Hydration and material properties of blended cement with ground desert sand

Mengdi Liu, Engui Liu*, Jian Li Hao, Luigi Di Sarno, Jun Xia

*Corresponding author for this work

Research output: Contribution to journalArticlepeer-review

4 Citations (Scopus)

Abstract

The potential of existing supplementary cementitious materials (SCMs), such as fly ash and slag, has been dramatically decreased after decades of use. For future development, finding new SCMs to address the sustainability issue of cement and concrete is essential. Due to its global distribution and reserves, and the fact that it has not been officially used for construction, desert sand may become a new option for SCM for cement. Since desert sand has a very fine and uniform particle size, regular milling in the field can conveniently transform it into a powder comparable to cement fineness. This study investigated the technical possibility of desert sand powder as an SCM through physical experiments, thermodynamic modeling, and life cycle analysis. The mechanical strength of blended cement with desert sand powder was generally lower than that of pure cement due to the cement reduction and increased effective water-cement ratio. When the dosage of desert sand powder was within 15%, the 28-day strength of blended cement exceeded 75% of that of pure cement, and the strength development of blended cement was better than that of pure cement after 28 days till long curing ages (112 days). Both the initial and renewed stages of early cement hydration were promoted by desert sand powder. The desert sand powder's leading minerals, quartz and calcite, participated in the cement hydration reactions, generating corresponding hydration products, calcium silicate hydrate (C-S-H) and carbonate-based aluminate ferrite mono-sulfate (AFm). The microstructure showed the interactions between the desert sand powder particles and the hydrated cement matrix, including physical and chemical aspects. In the case of high dosage, the hardened matrix's pore structure was apparent with a less dense matrix due to excess water and reduced hydration products. The thermodynamic modeling theoretically quantified the phase assemblage of hydrated cement with desert sand powder, connecting to the observed reactivity of desert sand powder in cement hydration. The life cycle analysis showed that the carbon emission of desert sand powder was comparable to the conventional SCMs (fly ash and limestone powder). However, if it was proposed to be used outside the desert and surrounding regions, the carbon emission may increase due to the extended transportation distance.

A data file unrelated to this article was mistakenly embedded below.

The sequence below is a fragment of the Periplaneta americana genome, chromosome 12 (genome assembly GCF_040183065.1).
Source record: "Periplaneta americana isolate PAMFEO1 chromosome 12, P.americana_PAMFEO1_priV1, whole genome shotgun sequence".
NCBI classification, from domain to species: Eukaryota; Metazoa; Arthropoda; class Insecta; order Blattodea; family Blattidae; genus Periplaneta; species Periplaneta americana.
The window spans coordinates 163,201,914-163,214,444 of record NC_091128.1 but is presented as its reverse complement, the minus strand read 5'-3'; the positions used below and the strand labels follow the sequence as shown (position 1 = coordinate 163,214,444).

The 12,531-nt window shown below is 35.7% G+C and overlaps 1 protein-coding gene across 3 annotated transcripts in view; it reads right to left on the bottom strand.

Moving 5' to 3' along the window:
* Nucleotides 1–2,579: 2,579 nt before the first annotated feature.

Original languageEnglish
Article number131624
JournalConstruction and Building Materials
Volume389
DOIs
Publication statusPublished - 31 Jul 2023

Keywords

  • Blended cement
  • Cement hydration
  • Desert sand
  • Environmental impact analysis
  • Supplementary cementitious materials

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